Chapter 7 -At The Deli

When I’m at the deli counter, I usually have a list in hand. In days past, I’d glance at a crumbled piece of paper in which I’d been adding names of delectables throughout the week. Even though wrinkled and scribbled upon, it held the inventory of my needs and wants. Nowadays, those goods of desire live inside my smart phone in one of those ubiquitous shopping apps.

I’m not one to command or bark at another. I just softly but firmly point to that which I require – a pound of potato salad, ½ pound of sharp cheddar cheese, a dozen dolmas. I suppose if I were wracked with hunger, my order might be expressed with more urgency and with maybe a tremulous voice.

My first visit to my T felt like going to the deli when hungry. I intended to express my needs in the same manner of clarity & urgency as when requesting deli items. In both situations I intend to hide from the other any detection of my hunger. I suspect I failed in that quest with my therapist since she’s trained in the art of detection. No matter.

A difference emerges- the therapy list’s purpose served also as a barrier between me and T. A flimsy piece of paper has never been put to such good use. I could keep my eyes on the words while reading and thereby avoiding eye contact. And I could hold the paper in a defensive posture (we’ve all heard the stories of therapists attacking their clients, right? just kidding, just kidding)

Lists have always served me well. They help me organize my thoughts and clarify my actions. Lists even morph into outlines if I’m not careful with them. And outlines occasionally scurry into diagrams. They’ve even been known to get out of control and become synopses or blueprints or thumbnail sketches. Lists exude safety – false security, I know, but still they do help me. I did learn later on that lists can also serve as a crutch but that’s a topic for another time.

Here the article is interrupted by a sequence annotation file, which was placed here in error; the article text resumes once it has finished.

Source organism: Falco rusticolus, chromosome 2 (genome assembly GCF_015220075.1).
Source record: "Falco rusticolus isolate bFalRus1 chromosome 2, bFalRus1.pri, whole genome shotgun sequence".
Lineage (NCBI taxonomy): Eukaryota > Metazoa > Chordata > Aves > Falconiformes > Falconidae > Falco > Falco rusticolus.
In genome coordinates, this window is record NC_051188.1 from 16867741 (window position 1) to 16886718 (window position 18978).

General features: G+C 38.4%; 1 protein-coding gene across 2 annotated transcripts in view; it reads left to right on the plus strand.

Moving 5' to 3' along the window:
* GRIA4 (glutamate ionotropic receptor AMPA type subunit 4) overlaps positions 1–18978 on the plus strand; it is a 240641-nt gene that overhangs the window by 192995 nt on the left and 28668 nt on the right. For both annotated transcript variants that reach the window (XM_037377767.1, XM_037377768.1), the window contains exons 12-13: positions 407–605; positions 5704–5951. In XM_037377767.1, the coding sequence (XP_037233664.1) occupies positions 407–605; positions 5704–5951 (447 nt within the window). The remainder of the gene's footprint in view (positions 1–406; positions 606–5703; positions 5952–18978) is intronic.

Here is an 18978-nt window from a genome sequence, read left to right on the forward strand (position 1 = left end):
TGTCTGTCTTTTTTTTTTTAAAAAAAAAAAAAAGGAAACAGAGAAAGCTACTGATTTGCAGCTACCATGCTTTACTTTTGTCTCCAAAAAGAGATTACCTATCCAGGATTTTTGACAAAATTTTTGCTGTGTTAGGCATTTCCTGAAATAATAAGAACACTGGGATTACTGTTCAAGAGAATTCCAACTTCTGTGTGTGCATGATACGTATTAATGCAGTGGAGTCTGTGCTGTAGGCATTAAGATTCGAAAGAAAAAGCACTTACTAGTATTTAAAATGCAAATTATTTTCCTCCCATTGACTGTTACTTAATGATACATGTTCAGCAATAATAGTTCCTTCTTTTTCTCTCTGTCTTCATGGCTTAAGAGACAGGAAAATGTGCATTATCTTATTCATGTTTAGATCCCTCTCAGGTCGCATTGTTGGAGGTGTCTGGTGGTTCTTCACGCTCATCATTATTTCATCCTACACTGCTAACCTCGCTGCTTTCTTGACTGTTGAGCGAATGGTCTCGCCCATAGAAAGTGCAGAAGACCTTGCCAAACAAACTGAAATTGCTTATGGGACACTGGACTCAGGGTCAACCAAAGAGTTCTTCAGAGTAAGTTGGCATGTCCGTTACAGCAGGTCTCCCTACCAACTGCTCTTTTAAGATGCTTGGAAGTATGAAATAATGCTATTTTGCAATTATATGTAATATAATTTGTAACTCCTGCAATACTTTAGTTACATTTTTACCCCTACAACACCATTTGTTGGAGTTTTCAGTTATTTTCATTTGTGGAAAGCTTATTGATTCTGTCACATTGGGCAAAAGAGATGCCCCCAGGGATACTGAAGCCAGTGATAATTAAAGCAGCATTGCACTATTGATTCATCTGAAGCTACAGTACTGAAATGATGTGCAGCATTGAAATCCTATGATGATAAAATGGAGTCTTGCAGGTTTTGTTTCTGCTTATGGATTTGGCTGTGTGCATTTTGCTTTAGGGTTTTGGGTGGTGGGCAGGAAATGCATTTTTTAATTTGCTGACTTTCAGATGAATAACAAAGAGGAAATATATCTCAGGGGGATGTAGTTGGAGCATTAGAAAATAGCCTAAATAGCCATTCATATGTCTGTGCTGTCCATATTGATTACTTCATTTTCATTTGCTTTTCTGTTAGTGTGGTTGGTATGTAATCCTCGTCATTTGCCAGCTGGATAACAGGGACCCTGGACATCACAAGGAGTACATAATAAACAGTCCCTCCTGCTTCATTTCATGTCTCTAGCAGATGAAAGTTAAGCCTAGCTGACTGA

So, you must already know, I had no idea what my therapist was selling. Did she even stock the goods I wanted to purchase? I didn’t know who she was and what she’d be like. So, fear (of what? I don’t know) along with desperate need accompanied me into her office- all to acquire a certain commodity.

Should I self-disclose? Right now I feel anxious about over-sharing. But I will let you take a peek at some of what I had meticulously painfully concentratedly inscribed in my therapist shopping list.

I read to her the entire page but for you now just the first 2 sentences.

Here goes: “What I want – I want to talk, unburden, confess, bare my soul in comfort and without fear- with the freedom to tell the truth as far as I understand it. And I want a listener who can offer insights and guidance.”

Dang – what demands I brought into that office. That 1st paragraph presents the introduction.

How many items are listed so far? –

1.Talk. 2. Unburden. 3. Confess. 4. Bare my soul. 5. Freedom. 6. Need Listener. 6…and more to come

To my therapist’s credit she did not graciously escort me out of her office right then. It must have been clear to her that I had high needs and expectations.

I did enjoy a saving grace that day, though I didn’t realize it at the time. I thought I was simply there to ‘interview’ her and then to decide if I would ‘employ’ her. I didn’t know then that she also was making an assessment of me and would be deciding if she’d take me on. I’m sure I would have fumbled the first meeting even worse than I did if I had have known I was being ‘interviewed’ also. What happened next? We made another appointment for the following week and my months of self-study had seriously begun.

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